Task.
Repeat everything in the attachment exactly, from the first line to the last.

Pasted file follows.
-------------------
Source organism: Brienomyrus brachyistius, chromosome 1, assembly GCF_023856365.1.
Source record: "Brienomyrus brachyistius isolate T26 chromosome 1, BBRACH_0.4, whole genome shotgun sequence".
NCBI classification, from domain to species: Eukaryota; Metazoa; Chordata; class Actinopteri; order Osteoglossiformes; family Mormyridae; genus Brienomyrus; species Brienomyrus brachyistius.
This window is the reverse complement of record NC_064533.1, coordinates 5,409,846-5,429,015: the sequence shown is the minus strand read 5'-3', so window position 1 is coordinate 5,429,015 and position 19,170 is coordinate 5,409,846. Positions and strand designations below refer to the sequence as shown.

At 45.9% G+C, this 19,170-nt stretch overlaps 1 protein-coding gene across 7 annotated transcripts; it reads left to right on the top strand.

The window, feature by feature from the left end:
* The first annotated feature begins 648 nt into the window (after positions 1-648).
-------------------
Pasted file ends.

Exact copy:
Source organism: Brienomyrus brachyistius, chromosome 1, assembly GCF_023856365.1.
Source record: "Brienomyrus brachyistius isolate T26 chromosome 1, BBRACH_0.4, whole genome shotgun sequence".
NCBI classification, from domain to species: Eukaryota; Metazoa; Chordata; class Actinopteri; order Osteoglossiformes; family Mormyridae; genus Brienomyrus; species Brienomyrus brachyistius.
This window is the reverse complement of record NC_064533.1, coordinates 5,409,846-5,429,015: the sequence shown is the minus strand read 5'-3', so window position 1 is coordinate 5,429,015 and position 19,170 is coordinate 5,409,846. Positions and strand designations below refer to the sequence as shown.

At 45.9% G+C, this 19,170-nt stretch overlaps 1 protein-coding gene across 7 annotated transcripts; it reads left to right on the top strand.

The window, feature by feature from the left end:
* The first annotated feature begins 648 nt into the window (after positions 1-648).